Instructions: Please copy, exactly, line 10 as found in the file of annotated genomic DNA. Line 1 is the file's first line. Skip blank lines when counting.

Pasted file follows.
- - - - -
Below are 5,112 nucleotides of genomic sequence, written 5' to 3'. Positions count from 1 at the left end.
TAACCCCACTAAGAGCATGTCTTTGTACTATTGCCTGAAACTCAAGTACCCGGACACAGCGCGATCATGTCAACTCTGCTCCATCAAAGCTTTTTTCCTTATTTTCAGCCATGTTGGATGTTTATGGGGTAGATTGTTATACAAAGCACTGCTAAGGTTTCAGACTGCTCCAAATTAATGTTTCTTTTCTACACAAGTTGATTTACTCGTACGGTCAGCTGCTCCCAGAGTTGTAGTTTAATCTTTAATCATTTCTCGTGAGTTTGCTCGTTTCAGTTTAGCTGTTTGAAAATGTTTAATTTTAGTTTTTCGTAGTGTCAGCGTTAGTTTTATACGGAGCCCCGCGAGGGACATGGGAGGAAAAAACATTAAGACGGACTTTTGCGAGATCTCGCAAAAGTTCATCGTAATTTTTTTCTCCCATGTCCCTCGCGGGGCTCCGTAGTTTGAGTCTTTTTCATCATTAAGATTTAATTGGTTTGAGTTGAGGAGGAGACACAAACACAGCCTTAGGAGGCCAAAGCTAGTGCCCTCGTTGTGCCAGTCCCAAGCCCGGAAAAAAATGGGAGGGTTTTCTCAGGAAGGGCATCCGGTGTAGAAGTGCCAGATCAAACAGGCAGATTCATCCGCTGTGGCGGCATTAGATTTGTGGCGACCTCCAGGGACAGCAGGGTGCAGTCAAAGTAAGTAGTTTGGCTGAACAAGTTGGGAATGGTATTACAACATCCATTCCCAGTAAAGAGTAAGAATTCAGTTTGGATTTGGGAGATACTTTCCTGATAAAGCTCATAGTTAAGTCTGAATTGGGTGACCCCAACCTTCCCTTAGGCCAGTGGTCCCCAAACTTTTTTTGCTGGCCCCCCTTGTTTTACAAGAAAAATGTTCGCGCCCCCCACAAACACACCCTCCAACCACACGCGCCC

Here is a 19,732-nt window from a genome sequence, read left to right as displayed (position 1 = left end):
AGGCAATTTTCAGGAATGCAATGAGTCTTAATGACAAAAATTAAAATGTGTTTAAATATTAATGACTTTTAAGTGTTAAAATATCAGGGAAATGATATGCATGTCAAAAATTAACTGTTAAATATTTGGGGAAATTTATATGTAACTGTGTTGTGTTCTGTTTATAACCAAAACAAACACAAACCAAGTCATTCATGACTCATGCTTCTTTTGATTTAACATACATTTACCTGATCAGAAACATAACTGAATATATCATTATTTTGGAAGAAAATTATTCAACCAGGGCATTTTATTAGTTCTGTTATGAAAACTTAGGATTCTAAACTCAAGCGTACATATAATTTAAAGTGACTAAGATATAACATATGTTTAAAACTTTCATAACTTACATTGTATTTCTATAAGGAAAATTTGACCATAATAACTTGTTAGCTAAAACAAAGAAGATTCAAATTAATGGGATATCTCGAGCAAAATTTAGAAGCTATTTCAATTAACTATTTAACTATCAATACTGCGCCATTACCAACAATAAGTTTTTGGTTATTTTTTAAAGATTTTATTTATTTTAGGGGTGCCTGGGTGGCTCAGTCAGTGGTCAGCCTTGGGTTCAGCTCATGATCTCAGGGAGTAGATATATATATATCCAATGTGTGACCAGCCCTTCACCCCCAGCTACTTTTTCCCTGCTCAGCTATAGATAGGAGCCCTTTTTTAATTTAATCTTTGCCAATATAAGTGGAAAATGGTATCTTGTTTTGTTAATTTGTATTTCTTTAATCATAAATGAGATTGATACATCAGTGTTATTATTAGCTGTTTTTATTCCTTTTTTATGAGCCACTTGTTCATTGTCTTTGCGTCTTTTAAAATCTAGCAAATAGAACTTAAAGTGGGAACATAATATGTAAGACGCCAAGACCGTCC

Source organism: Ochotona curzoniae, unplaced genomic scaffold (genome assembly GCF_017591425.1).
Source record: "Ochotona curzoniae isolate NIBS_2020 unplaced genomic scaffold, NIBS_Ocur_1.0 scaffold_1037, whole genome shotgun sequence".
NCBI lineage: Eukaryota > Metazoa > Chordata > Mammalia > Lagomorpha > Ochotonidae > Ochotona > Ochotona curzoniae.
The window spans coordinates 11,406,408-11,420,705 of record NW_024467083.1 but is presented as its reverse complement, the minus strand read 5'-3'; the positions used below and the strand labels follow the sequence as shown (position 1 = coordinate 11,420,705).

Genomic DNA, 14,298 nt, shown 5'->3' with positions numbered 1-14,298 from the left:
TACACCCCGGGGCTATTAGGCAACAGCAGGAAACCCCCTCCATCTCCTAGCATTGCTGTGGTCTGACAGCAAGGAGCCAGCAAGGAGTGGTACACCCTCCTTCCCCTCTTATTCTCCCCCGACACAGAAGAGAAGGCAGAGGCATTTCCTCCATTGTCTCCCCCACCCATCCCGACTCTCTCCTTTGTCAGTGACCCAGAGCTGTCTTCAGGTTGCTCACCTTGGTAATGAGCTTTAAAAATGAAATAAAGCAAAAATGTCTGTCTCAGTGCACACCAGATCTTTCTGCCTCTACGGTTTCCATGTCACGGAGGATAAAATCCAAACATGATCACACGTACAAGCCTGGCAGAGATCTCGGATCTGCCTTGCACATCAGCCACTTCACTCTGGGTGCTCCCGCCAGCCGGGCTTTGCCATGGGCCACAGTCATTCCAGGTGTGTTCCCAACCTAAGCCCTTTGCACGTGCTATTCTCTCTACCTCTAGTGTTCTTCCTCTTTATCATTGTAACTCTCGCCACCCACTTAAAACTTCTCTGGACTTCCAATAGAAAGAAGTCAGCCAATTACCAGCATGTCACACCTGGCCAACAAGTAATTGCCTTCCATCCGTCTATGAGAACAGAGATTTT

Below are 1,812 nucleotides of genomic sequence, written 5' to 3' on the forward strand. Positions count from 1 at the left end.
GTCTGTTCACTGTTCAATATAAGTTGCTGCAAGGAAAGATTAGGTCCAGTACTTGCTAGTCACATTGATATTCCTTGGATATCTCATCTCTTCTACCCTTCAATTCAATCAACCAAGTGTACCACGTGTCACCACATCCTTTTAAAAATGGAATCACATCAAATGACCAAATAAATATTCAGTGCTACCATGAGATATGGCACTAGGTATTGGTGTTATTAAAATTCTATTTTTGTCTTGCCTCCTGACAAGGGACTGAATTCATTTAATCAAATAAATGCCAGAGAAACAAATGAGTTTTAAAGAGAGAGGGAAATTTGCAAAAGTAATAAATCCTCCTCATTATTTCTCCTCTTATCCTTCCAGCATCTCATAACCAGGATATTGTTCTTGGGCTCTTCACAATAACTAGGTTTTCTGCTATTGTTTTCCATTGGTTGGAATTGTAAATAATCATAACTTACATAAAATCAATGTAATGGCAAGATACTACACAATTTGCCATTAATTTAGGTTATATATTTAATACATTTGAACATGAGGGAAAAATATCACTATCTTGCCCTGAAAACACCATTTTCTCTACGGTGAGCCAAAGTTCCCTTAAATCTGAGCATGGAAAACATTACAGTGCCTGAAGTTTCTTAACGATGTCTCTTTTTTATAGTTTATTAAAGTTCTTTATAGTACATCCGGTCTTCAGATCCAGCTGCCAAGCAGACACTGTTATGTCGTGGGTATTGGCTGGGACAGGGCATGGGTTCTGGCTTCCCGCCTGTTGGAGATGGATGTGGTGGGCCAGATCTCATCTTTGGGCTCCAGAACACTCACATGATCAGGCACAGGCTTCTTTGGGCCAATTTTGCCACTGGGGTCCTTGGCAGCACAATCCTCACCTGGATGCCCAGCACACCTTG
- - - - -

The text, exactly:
TACACCCCGGGGCTATTAGGCAACAGCAGGAAACCCCCTCCATCTCCTAGCATTGCTGTGGTCTGACAGCAAGGAGCCAGCAAGGAGTGGTACACCCTCCTTCCCCTCTTATTCTCCCCCGACACAGAAGAGAAGGCAGAGGCATTTCCTCCATTGTCTCCCCCACCCATCCCGACTCTCTCCTTTGTCAGTGACCCAGAGCTGTCTTCAGGTTGCTCACCTTGGTAATGAGCTTTAAAAATGAAATAAAGCAAAAATGTCTGTCTCAGTGCACACCAGATCTTTCTGCCTCTACGGTTTCCATGTCACGGAGGATAAAATCCAAACATGATCACACGTACAAGCCTGGCAGAGATCTCGGATCTGCCTTGCACATCAGCCACTTCACTCTGGGTGCTCCCGCCAGCCGGGCTTTGCCATGGGCCACAGTCATTCCAGGTGTGTTCCCAACCTAAGCCCTTTGCACGTGCTATTCTCTCTACCTCTAGTGTTCTTCCTCTTTATCATTGTAACTCTCGCCACCCACTTAAAACTTCTCTGGACTTCCAATAGAAAGAAGTCAGCCAATTACCAGCATGTCACACCTGGCCAACAAGTAATTGCCTTCCATCCGTCTATGAGAACAGAGATTTT